O(log log n) terms can show up in a variety of different places, but there are typically two main routes that will arrive at this runtime. Shrinking by a Square Root As mentioned in the answer to the linked question, a common way for an algorithm to have time complexity O(log n) is for that algorithm to work by repeatedly cut the size of the input down by ...


If you had a function that takes: 1 millisecond to complete if you have 2 elements. 2 milliseconds to complete if you have 4 elements. 3 milliseconds to complete if you have 8 elements. 4 milliseconds to complete if you have 16 elements. ... n milliseconds to complete if you have 2**n elements. Then it takes log2(n) time. The Big O notation, loosely ...


Easy, just change the base by dividing by the log(10). There is even a constant to help you Math.log(num) / Math.LN10; which is the same as: Math.log(num) / Math.log(10);


This is the function that I use for this calculation: public static int binlog( int bits ) // returns 0 for bits=0 { int log = 0; if( ( bits & 0xffff0000 ) != 0 ) { bits >>>= 16; log = 16; } if( bits >= 256 ) { bits >>>= 8; log += 8; } if( bits >= 16 ) { bits >>>= 4; log += 4; } if( bits >= 4 ) ...


A histogram is a poor-man's density estimate. Note that in your call to hist() using default arguments, you get frequencies not probabilities -- add ,prob=TRUE to the call if you want probabilities. As for the log axis problem, don't use 'x' if you do not want the x-axis transformed: plot(mydata_hist$count, log="y", type='h', lwd=10, lend=2) gets you ...


You simply need to use semilogy instead of plot: from pylab import * import matplotlib.pyplot as pyplot a = [ pow(10,i) for i in range(10) ] fig = pyplot.figure() ax = fig.add_subplot(2,1,1) line, = ax.semilogy(a, color='blue', lw=2) show()


Math.log(x)/Math.log(2) That's the usual accepted way. There isn't a built in function for log2, but making one is trivial and will give your code better cohesion. (if you remember from math class, log10 x = ln x / ln 10) :D


You can simply divide the logarithm of your value, and the logarithm of the desired base, also you could override the Math.log method to accept an optional base argument: Math.log = (function() { var log = Math.log; return function(n, base) { return log(n)/(base ? log(base) : 1); }; })(); Math.log(5, 10);


It looks like Java actually has a log10 function: Math.log10(x) Otherwise, just use math: Math.log(x) / Math.log(10) http://docs.oracle.com/javase/7/docs/api/java/lang/Math.html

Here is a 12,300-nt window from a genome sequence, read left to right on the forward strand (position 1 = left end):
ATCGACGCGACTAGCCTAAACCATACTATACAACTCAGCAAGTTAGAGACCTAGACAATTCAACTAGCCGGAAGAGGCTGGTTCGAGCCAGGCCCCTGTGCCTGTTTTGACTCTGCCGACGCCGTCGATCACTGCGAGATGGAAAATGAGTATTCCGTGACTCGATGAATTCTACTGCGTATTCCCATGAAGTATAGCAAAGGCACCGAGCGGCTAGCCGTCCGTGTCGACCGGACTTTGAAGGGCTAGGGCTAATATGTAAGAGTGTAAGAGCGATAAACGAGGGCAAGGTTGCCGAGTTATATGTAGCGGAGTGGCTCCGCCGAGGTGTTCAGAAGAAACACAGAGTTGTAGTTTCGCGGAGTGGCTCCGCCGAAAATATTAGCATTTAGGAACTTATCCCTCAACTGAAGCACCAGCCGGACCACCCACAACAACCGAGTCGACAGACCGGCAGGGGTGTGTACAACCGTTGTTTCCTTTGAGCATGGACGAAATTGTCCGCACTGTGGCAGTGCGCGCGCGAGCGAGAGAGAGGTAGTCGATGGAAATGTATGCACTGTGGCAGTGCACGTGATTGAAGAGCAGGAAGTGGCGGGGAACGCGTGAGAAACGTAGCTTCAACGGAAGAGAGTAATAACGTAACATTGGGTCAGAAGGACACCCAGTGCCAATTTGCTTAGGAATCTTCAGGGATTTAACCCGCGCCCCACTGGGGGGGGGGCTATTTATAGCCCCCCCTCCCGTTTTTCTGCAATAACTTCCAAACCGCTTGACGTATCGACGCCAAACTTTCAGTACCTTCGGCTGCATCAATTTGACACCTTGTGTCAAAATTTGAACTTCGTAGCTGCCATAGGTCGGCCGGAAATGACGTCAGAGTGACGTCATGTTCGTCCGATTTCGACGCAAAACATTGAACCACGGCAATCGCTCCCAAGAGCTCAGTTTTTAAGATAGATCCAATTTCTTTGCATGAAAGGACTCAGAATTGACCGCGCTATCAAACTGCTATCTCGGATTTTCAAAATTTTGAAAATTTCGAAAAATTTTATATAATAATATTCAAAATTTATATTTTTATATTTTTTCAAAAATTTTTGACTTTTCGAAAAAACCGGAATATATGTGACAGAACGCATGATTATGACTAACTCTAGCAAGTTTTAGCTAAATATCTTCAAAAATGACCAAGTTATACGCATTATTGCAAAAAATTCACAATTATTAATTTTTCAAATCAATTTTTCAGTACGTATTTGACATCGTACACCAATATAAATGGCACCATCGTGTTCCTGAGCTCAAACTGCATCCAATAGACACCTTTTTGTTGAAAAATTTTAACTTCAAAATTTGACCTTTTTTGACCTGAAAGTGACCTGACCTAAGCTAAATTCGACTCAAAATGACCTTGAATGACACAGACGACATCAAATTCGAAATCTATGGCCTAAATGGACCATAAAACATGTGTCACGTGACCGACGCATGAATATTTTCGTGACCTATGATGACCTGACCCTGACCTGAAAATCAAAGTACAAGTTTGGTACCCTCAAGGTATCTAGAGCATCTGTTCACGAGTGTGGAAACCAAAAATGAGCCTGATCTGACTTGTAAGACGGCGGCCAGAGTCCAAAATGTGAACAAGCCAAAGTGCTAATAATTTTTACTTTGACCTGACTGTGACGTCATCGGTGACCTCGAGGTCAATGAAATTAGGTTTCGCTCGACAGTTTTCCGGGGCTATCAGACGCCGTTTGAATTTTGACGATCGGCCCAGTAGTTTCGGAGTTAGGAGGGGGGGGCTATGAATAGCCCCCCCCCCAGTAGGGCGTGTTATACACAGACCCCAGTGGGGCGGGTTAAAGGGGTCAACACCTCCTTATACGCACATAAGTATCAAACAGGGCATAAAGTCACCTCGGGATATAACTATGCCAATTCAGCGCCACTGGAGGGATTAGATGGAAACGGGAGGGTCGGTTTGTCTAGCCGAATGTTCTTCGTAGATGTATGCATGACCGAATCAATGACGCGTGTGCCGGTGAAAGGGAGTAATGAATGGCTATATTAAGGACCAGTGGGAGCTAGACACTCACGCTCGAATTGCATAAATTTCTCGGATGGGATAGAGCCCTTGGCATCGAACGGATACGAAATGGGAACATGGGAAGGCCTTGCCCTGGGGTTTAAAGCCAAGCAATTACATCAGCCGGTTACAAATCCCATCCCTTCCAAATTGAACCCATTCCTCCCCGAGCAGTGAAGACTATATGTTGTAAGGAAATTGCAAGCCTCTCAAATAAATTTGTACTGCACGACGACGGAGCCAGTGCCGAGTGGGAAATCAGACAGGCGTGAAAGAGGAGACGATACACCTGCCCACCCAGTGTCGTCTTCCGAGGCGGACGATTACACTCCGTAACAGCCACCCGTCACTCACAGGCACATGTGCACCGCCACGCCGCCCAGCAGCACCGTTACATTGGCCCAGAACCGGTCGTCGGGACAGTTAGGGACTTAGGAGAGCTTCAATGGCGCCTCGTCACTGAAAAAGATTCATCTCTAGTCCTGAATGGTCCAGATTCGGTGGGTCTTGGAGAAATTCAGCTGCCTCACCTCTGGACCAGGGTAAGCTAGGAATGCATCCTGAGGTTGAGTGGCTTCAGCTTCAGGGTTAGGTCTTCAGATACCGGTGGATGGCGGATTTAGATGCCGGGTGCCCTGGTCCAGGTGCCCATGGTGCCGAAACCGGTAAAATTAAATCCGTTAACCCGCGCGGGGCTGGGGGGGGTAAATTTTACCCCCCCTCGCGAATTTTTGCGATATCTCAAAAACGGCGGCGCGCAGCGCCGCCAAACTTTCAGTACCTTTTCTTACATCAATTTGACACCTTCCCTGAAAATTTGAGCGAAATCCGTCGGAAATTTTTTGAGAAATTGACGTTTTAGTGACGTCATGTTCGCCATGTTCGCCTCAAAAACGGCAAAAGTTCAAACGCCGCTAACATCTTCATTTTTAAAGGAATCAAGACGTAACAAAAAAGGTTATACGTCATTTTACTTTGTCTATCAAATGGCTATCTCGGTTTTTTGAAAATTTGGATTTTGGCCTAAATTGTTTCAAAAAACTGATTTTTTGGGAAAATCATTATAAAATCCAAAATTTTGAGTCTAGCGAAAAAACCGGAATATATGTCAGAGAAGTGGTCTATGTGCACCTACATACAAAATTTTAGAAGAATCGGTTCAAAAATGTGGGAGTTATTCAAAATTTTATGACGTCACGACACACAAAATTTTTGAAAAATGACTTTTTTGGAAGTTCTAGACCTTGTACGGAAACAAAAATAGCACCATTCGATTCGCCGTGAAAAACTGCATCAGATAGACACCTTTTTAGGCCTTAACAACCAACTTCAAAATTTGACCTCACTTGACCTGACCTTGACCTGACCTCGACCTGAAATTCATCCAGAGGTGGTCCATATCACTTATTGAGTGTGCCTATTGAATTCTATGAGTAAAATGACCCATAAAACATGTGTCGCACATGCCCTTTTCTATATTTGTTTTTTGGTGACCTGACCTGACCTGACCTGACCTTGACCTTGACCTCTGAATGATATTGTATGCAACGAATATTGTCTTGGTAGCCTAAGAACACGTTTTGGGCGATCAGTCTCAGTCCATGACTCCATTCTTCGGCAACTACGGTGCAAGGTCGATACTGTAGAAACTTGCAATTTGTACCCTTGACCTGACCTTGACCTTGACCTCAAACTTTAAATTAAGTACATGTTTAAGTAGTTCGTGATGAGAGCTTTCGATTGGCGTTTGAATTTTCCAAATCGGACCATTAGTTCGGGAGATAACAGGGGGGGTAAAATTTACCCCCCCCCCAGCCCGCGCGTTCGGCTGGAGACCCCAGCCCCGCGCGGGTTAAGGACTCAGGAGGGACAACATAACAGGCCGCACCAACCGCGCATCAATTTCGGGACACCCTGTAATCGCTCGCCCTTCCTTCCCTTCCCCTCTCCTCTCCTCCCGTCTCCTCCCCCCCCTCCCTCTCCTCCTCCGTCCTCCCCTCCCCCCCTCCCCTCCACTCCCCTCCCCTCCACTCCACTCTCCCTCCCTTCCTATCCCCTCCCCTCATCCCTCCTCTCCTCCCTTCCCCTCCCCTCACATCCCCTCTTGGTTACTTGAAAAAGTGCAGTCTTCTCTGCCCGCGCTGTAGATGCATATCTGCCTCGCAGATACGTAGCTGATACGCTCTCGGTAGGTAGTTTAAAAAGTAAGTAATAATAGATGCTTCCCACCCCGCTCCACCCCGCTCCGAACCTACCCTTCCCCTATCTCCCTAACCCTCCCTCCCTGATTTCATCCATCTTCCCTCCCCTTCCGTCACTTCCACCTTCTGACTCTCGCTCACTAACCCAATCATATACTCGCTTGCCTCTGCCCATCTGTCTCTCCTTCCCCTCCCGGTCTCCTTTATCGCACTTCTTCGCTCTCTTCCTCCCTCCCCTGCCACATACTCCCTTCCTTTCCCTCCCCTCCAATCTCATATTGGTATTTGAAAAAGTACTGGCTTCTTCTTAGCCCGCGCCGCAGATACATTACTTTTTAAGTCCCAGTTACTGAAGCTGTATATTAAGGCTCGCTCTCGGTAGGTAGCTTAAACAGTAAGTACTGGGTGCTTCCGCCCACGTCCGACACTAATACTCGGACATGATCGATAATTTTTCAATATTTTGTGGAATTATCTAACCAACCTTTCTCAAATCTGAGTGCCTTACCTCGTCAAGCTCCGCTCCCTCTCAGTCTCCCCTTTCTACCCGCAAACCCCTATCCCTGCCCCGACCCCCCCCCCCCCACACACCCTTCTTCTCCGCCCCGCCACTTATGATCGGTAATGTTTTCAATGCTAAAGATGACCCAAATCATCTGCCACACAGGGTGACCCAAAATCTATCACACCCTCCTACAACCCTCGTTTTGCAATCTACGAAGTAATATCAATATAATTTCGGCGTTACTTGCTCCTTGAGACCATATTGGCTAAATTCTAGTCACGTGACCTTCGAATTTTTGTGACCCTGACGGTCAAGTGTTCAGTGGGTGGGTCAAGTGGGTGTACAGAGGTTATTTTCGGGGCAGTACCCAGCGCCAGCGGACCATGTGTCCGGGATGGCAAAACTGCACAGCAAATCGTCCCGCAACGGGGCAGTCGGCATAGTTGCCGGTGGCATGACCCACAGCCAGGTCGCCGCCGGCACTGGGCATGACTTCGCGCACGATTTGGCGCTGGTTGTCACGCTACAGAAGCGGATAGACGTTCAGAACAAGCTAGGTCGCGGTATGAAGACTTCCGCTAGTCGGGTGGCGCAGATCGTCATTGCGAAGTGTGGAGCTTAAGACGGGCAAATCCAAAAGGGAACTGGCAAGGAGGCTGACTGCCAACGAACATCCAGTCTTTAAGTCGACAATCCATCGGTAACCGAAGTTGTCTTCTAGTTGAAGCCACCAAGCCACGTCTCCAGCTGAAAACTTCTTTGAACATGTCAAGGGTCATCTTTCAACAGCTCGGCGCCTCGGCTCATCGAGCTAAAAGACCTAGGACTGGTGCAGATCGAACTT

The best way I've always had to mentally visualize an algorithm that runs in O(log n) is as follows: If you increase the problem size by a multiplicative amount (i.e. multiply its size by 10), the work is only increased by an additive amount. Applying this to your binary tree question so you have a good application: if you double the number of nodes in a ...


You provided the code snippet for (int i = 10; i < 10000000; i *= 10) { System.out.println(((int) (Math.log10(i)) + 1) + " " + ((int) (Math.log(i) / Math.log(10)) + 1)); } to illustrate your question. Just remove the casts to int and run the loop again. You will receive 2.0 2.0 3.0 3.0 4.0 3.9999999999999996 5.0 5.0 6.0 6.0 7.0 ...


You can use this method instead: int targetlevel = 0; while (index >>= 1) ++targetlevel; Note: this will modify index. If you need it unchanged, create another temporary int. The corner case is when index is 0. You probably should check it separately and throw an exception or return an error if index == 0.


You can calculate a logarithm in a given base by calculating two logarithms in an arbitrary base, using the following equation: log_b (x) = log_k (x) / log_k (b) As the windows calculator got a ln button, which stands for the natural logarithm (that is, log in basis e,) then you can press 125, ln, /, 5, ln, and get the desired result. For bonus points, ...


For a general example that is understandable: screw merge sort for now, look at binary search. Pick a number between 1 and 1000. I guess 500. You say "higher". I guess 750. You say "lower." I choose 625... Clearly my search is not going to take 1000 guesses (order n). I chop my search domain in half each time and take 10 guesses or less (lg(1000) is about ...


pow is built into the language(not part of the math library). The problem is that you haven't imported math. Try this: import math math.sqrt(4)


Another option would be to use the ggplot2 package. ggplot(mydata, aes(x = V3)) + geom_histogram() + scale_x_log()